I mean, a little
A&E lost a ton of its “live” (plus same day) viewership after cancelling “Live P.D.” last year amid a firestorm over onscreen depictions of policing following the killing of George Floyd. Immediately after the network canceled “Live P.D.,” the cable channel’s primetime viewership declined 49% — or pretty much by half.
That’s no surprise since at the time of its cancellation, “Live P.D.” was A&E’s highest-rated program and occupied multiple evenings on the schedule.
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Since then, things have been a bit better — but barely. For the recently ended second quarter of 2021, A&E was down 42% in total viewers from the same time in 2020, averaging 495,000 overall primetime audience members compared to 852,000 the year before.
Those numbers, like all in this story, are according to Nielsen’s Live + Same Day data, which we chose due to the dominant live viewership delivered by live show “Live P.D.”
But the loss of that block of reality programming has delivered a big hit. The month before “Live PD” was canceled, May 2020, A&E ranked as the No. 8 ad-supported cable channel in total viewers. The month after cancellation, A&E sunk all the way to 20th. A&E has since sat as low as 23rd (October and December) and been as high as 17th (February and April).
Much of the channel’s modest recovery can be credited to A&E’s WWE programming, including pro-wrestling “Biography” programming and the memorabilia-hunting show “WWE’s Most Wanted Treasures.” The “WWE Legends” version of “Biography” has averaged 736,000 total viewers per episode. “Treasures” draws a more modest 555,000 viewers.
A&E execs, who declined comment for this story, saw these declines coming — to an extent.
“When you take one of the top series in cable off the network in the middle of a pandemic and only air mostly non-premiere programming, you’re obviously going to take a temporary hit in the ratings,” an A&E spokesperson told TheWrap a year ago. “It’s to be expected, but what has always set A&E apart is the brand’s ability to find new hits and reinvent ourselves.”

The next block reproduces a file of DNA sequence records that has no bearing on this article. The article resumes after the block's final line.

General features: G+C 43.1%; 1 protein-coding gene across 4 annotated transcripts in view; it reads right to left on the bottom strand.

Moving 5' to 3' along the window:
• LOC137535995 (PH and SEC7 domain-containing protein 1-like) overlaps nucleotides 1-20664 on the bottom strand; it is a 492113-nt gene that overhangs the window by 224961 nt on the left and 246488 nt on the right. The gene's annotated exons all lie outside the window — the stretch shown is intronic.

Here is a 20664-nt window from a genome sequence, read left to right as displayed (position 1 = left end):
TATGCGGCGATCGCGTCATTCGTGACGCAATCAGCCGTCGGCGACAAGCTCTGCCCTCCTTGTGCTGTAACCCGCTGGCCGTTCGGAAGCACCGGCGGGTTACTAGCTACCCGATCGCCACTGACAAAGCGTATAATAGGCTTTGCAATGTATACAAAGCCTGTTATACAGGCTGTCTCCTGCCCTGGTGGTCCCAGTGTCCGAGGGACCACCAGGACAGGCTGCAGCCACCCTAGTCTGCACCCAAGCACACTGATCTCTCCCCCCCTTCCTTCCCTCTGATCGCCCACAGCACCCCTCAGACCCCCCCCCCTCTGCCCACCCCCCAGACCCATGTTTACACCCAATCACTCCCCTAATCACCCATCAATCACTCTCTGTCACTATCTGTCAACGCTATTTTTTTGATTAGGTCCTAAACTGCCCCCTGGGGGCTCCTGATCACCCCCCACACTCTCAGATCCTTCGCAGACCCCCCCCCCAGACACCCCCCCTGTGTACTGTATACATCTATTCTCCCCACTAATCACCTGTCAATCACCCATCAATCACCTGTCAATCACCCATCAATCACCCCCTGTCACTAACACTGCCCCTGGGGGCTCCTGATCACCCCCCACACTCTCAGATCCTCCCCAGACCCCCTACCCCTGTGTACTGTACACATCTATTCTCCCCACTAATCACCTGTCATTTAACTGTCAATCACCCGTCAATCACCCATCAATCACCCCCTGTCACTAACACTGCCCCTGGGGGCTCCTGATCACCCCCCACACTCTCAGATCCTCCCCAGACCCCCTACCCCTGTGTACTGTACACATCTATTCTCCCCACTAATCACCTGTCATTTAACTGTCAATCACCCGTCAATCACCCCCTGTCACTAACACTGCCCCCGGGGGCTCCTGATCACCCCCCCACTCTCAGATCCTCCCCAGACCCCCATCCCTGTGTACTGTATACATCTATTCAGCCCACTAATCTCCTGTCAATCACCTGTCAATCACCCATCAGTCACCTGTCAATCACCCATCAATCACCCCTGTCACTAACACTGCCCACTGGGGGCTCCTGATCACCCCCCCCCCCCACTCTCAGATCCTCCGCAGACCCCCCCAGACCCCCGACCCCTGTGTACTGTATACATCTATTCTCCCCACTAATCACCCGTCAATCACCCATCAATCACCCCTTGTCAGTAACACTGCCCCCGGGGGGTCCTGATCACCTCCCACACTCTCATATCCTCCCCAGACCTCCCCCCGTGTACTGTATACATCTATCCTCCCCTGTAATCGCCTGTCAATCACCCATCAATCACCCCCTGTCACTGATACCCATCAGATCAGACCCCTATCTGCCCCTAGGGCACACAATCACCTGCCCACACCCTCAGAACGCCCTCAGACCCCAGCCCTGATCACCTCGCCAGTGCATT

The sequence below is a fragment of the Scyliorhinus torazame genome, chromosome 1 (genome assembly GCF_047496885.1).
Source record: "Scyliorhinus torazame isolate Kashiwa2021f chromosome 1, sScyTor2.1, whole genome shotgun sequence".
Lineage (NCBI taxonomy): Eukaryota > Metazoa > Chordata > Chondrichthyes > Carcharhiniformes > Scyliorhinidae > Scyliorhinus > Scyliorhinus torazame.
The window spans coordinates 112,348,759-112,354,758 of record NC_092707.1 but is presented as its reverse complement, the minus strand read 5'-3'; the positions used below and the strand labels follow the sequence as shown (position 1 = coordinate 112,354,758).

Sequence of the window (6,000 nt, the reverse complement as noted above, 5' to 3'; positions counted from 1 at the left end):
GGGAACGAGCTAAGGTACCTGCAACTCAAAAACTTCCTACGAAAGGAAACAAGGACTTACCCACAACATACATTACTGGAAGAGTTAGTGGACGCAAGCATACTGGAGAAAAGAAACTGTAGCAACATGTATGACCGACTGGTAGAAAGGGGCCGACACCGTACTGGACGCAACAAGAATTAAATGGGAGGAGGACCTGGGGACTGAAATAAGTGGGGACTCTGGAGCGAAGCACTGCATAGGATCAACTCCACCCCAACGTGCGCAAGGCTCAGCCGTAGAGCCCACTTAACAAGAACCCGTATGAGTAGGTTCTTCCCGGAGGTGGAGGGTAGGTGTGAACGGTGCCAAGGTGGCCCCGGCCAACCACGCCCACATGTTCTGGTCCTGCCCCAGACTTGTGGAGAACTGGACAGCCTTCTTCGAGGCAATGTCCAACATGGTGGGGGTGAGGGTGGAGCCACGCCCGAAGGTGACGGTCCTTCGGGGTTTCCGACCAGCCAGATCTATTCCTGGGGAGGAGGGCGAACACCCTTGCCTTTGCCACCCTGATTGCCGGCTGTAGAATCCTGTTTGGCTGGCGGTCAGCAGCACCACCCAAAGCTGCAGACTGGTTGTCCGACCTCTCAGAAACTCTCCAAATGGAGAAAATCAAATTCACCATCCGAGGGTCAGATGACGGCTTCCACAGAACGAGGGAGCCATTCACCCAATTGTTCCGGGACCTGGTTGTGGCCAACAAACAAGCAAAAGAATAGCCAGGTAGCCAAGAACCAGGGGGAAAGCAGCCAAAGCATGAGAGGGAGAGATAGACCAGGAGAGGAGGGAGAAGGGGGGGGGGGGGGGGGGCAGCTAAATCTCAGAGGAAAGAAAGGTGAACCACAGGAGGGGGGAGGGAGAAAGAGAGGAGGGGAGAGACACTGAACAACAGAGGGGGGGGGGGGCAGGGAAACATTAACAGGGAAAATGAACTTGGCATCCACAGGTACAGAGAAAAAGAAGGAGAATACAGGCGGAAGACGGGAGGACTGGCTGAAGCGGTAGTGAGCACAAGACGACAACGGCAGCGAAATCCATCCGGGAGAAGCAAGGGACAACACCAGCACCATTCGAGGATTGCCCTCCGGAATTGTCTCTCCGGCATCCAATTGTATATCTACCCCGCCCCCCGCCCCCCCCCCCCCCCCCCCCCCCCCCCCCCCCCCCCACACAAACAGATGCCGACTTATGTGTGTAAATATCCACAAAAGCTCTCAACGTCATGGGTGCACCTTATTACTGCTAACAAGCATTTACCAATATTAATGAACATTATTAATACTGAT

At the time, A&E touted its development pipeline as a reason for optimism. Some (like the WWE shows) of that has come and worked by now, and some of that has merely come and gone. A&E’s “Extreme Unboxing” (413,000 viewers) and the Jeff Foxworthy-hosted “What’s It Worth?” (552,000 viewers) were among the letdowns. To be fair to the Foxworthy show, however, the realities of COVID production completely changed that one from conception to finished product.
The “Live P.D.” cancellation, which came days after Paramount Network canceled “Cops,” came amid a wave of backlash against police and the TV shows glorifying their work following the killing of George Floyd by then-Minneapolis cop Derek Chauvin — who was sentenced last month to 270 months in prison following his April conviction for the crime.
“This is a critical time in our nation’s history and we have made the decision to cease production on ‘Live PD,'” A&E said in a statement on June 10, 2020. “Going forward, we will determine if there is a clear pathway to tell the stories of both the community and the police officers whose role it is to serve them. And with that, we will be meeting with community and civil rights leaders as well as police departments.”
In the case of “Live P.D.,” there was another factor working against its once-bright future. One that hit even closer to home.
The decision to send the show into retirement came two days after the Austin American-Statesman and KVUE-TV broke the story that during production in 2019, “Live P.D.” cameras recorded Texas sheriff’s deputies tasing 40-year-old Javier Ambler while he begged for his life. Ambler died and the show later destroyed the footage.
A&E said in a statement to the Statesman that “video of the tragic death of Javier Ambler was captured by body cams worn on the officers involved as well by the producers of ‘Live PD’ who were riding with certain officers involved.”
As for the destroyed footage, A&E told the Statesman “as is the case with all footage taken by ‘Live PD’ producers, we no longer retained the unaired footage after learning that the investigation had concluded.” The footage never aired, the network said. Host and creator Dan Abrams expressed regret over the lost footage and wrote, “given what happened, I wish the tape had been preserved.”